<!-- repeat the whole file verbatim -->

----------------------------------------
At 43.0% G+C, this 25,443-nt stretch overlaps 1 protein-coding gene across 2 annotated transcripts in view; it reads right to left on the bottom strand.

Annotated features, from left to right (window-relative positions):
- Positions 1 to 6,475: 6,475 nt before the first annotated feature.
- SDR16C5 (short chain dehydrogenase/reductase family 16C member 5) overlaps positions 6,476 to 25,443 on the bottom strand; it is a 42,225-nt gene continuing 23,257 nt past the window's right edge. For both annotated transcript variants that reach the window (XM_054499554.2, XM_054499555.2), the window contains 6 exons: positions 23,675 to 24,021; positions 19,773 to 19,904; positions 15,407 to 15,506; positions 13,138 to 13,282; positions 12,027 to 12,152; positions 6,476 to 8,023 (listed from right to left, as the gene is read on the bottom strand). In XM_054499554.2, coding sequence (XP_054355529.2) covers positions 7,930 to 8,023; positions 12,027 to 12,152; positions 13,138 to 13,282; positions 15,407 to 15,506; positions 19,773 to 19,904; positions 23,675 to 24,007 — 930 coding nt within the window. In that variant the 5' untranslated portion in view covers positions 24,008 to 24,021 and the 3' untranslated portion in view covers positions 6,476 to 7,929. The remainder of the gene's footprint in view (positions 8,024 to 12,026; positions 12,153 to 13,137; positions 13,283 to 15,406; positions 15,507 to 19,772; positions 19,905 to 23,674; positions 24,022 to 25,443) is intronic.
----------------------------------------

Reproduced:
At 43.0% G+C, this 25,443-nt stretch overlaps 1 protein-coding gene across 2 annotated transcripts in view; it reads right to left on the bottom strand.

Annotated features, from left to right (window-relative positions):
- Positions 1 to 6,475: 6,475 nt before the first annotated feature.
- SDR16C5 (short chain dehydrogenase/reductase family 16C member 5) overlaps positions 6,476 to 25,443 on the bottom strand; it is a 42,225-nt gene continuing 23,257 nt past the window's right edge. For both annotated transcript variants that reach the window (XM_054499554.2, XM_054499555.2), the window contains 6 exons: positions 23,675 to 24,021; positions 19,773 to 19,904; positions 15,407 to 15,506; positions 13,138 to 13,282; positions 12,027 to 12,152; positions 6,476 to 8,023 (listed from right to left, as the gene is read on the bottom strand). In XM_054499554.2, coding sequence (XP_054355529.2) covers positions 7,930 to 8,023; positions 12,027 to 12,152; positions 13,138 to 13,282; positions 15,407 to 15,506; positions 19,773 to 19,904; positions 23,675 to 24,007 — 930 coding nt within the window. In that variant the 5' untranslated portion in view covers positions 24,008 to 24,021 and the 3' untranslated portion in view covers positions 6,476 to 7,929. The remainder of the gene's footprint in view (positions 8,024 to 12,026; positions 12,153 to 13,137; positions 13,283 to 15,406; positions 15,507 to 19,772; positions 19,905 to 23,674; positions 24,022 to 25,443) is intronic.